After disappointing from beyond the arc for much of the year — remember, on paper this was a team that projected to be lethal from deep heading into the season — the Raptors have not-so-quietly turned it around as of late.
On the season, Lowry is shooting just 34.4 per cent from deep — his lowest mark in a decade. However, the turnaround is under way, and over his last 10 games he’s shooting 41.4 per cent on his three-pointers. There’s more to suggest how important a locked-in Lowry is to Toronto’s success:
What the stats say
To no surprise, the numbers back up what would appear to be self-evident: The Raptors are a much better team when Kyle Lowry is at his best. Consider the following:
• They are 23-1 in games where he registers a net rating over 10.
• When Lowry plays passive they’re barely above .500, a 6-5 record when his usage rate is below 15 per cent. That there have only been 11 such games speaks to his significant role on the court — as the quarterback on both ends of the floor, and as both a key scorer and distributor.
• The Raps are 20-2 when Lowry shoots 40 per cent or better from deep.
• They are 19-5 when more than two-thirds of his shot attempts come from beyond the arc — this is a major area in which his scoring role has adjusted under Nick Nurse and alongside Kawhi Leonard. When he’s aggressive, and taking advantage of three-point opportunities, the team is generally better off for it.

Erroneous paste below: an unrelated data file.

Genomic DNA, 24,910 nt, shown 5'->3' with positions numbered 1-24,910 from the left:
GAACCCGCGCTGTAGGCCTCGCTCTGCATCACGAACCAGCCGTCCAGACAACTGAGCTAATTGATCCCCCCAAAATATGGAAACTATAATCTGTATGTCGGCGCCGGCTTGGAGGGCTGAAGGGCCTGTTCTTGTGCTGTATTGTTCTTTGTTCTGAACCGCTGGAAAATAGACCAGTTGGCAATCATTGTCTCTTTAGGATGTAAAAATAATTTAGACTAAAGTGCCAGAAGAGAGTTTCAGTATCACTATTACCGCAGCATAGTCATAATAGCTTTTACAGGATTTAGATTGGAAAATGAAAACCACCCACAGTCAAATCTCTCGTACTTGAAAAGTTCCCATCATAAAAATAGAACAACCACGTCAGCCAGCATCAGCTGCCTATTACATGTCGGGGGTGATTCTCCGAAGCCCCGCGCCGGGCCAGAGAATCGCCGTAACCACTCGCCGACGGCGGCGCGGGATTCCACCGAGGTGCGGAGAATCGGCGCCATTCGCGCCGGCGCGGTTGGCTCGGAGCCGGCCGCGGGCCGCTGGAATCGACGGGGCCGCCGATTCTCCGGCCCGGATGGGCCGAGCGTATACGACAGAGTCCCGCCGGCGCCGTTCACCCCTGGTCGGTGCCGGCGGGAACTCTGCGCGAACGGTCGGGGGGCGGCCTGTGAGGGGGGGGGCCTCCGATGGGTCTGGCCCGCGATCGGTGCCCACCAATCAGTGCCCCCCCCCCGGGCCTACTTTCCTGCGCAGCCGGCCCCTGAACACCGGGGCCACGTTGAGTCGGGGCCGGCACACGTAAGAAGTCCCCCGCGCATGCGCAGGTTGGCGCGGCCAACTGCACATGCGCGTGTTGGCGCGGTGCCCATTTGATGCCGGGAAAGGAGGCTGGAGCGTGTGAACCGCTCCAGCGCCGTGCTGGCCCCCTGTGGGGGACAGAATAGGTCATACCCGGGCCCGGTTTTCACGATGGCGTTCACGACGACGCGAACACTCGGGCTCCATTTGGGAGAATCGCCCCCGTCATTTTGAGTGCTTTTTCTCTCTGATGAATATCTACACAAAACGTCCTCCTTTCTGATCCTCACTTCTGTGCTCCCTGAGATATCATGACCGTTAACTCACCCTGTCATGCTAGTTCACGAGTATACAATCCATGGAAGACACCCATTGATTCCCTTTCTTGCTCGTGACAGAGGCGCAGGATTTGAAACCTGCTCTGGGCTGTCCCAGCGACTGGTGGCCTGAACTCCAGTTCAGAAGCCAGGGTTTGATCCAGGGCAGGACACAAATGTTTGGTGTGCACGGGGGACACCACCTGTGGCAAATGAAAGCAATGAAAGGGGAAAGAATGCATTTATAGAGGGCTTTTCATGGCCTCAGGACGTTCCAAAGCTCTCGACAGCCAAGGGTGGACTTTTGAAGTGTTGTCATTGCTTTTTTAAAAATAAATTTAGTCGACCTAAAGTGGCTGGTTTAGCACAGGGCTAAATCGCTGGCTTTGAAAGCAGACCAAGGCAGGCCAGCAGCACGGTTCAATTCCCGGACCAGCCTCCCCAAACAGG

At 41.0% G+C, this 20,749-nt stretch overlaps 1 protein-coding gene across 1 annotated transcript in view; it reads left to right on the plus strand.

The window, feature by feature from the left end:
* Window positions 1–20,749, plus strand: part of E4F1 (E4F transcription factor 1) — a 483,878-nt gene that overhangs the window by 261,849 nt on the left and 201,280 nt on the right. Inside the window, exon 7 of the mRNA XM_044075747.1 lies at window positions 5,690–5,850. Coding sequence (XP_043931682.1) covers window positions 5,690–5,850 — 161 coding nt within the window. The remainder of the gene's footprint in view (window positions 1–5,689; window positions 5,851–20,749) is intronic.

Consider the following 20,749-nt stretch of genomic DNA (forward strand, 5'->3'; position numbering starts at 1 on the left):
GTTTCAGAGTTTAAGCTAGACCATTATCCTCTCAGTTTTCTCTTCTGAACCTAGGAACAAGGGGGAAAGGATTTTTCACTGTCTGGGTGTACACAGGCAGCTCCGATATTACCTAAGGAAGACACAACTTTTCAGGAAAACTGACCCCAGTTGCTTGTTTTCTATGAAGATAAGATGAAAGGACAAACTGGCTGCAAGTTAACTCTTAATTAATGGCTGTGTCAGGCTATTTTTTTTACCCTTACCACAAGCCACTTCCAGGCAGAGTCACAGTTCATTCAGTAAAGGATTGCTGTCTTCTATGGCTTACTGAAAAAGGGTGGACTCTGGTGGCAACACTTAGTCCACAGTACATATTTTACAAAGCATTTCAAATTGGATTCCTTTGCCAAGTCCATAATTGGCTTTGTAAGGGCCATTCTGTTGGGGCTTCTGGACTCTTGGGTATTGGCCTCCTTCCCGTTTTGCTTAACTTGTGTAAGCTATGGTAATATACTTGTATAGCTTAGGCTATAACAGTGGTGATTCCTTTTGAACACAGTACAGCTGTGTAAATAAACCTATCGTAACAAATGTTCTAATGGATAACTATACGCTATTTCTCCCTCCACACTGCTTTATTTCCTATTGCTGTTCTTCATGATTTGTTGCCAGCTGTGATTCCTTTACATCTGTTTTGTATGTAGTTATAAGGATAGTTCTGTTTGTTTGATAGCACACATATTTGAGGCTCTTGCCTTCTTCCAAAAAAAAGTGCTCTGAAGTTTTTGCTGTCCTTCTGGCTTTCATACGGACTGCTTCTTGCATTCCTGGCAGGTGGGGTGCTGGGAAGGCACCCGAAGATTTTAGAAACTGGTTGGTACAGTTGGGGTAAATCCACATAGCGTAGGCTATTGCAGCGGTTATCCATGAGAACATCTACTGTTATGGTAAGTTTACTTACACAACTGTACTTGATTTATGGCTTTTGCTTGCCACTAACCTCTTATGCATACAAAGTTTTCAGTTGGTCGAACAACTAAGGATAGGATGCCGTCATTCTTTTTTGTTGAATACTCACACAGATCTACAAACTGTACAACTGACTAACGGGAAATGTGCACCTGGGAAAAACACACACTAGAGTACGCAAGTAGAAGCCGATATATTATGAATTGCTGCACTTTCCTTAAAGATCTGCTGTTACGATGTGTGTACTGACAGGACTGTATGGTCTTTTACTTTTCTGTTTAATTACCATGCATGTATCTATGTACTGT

While his scoring approach has undergone evident changes, perhaps the biggest area of difference this season is his passing and the pure volume of his assists compared to past seasons. His point production has dropped significantly — he’s averaging nearly ten points per game fewer this season than two years ago — and a lot of it comes down to recognizing where he can be most valuable to this specific Raptors team.
Lowry is currently averaging 9.1 assists per game this season, second-best in the NBA, and nearly two assists more per game than his previous career-high set back in 2013-14.
There have been plenty of games, like Sunday’s, where the Raptors needed Lowry to put up his shots and get points on the board — yes, a lot of that has to do with the team being without Kawhi Leonard, as was the case Sunday. Lowry has stepped up in Leonard’s absence time and time again. In the 18 games Leonard has missed, Lowry has upped his scoring average from 14 to 18 points per game, while also raising his assist rate to 11 per game in that span.
With or without Leonard, Lowry’s ability to set up his teammates is crucial, and he’s doing a great job of elevating those around him; VanVleet, Danny Green, Norman Powell, and Ibaka are among the players whose three-point shooting percentage rises considerably when those shots are coming from a pass from Lowry.
Surrounded by more talent — and shielded, in a way, by the magnetic force that accompanies Kawhi Leonard to the court, a calibre of player Lowry hasn’t played alongside prior to this season — the Raptors may not be as dependant on their all-star point guard on a game-to-game basis like we’ve seen in previous years.
But, as he showed this past weekend, that doesn’t mean he’s not as important as ever to the team’s success.